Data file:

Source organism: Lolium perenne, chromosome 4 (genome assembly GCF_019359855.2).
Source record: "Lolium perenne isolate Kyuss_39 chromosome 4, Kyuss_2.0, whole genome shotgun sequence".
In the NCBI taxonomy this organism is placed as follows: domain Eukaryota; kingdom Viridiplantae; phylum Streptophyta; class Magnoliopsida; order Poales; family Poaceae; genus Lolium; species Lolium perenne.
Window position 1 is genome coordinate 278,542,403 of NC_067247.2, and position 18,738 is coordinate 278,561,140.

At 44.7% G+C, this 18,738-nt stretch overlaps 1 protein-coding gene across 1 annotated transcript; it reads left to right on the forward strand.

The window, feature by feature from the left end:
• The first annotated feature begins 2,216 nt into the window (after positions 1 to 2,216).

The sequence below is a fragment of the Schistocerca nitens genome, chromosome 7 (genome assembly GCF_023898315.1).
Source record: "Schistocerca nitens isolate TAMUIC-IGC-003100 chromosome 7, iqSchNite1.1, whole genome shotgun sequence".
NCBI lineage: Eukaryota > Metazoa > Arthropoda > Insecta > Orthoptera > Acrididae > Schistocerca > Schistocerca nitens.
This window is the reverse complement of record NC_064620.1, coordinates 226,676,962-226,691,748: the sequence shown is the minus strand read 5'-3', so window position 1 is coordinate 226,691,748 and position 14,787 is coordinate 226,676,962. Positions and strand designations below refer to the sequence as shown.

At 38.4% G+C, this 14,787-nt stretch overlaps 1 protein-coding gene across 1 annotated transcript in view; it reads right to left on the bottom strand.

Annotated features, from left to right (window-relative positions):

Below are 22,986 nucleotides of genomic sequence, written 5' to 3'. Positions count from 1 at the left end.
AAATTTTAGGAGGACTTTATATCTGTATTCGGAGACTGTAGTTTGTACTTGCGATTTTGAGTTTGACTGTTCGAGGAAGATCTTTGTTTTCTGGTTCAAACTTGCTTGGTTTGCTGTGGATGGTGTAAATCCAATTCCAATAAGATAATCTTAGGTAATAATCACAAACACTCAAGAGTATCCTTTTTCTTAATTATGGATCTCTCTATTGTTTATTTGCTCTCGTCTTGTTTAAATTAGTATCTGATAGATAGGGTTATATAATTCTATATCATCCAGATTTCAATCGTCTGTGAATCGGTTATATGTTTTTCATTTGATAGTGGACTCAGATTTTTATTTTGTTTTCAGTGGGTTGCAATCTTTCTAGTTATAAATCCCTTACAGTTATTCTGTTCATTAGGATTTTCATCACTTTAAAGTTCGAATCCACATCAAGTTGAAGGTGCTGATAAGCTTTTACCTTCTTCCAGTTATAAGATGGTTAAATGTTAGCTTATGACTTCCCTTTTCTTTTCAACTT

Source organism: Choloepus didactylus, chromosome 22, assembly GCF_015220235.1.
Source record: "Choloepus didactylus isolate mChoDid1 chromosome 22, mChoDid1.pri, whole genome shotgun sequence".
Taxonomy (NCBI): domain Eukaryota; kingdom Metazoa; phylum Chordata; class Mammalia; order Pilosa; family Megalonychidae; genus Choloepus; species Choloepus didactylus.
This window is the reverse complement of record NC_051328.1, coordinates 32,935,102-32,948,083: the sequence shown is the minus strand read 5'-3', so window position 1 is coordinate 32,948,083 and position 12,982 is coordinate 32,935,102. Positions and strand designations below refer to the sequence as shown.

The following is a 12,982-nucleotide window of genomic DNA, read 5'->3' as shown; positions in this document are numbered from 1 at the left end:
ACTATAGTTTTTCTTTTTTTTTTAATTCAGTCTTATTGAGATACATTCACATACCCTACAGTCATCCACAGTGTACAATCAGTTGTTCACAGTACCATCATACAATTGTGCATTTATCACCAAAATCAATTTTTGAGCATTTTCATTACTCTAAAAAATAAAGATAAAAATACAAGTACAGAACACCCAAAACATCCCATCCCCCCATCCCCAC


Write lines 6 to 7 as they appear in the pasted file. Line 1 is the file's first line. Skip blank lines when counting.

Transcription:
The window, feature by feature from the left end:
• The first annotated feature begins 2,216 nt into the window (after positions 1 to 2,216).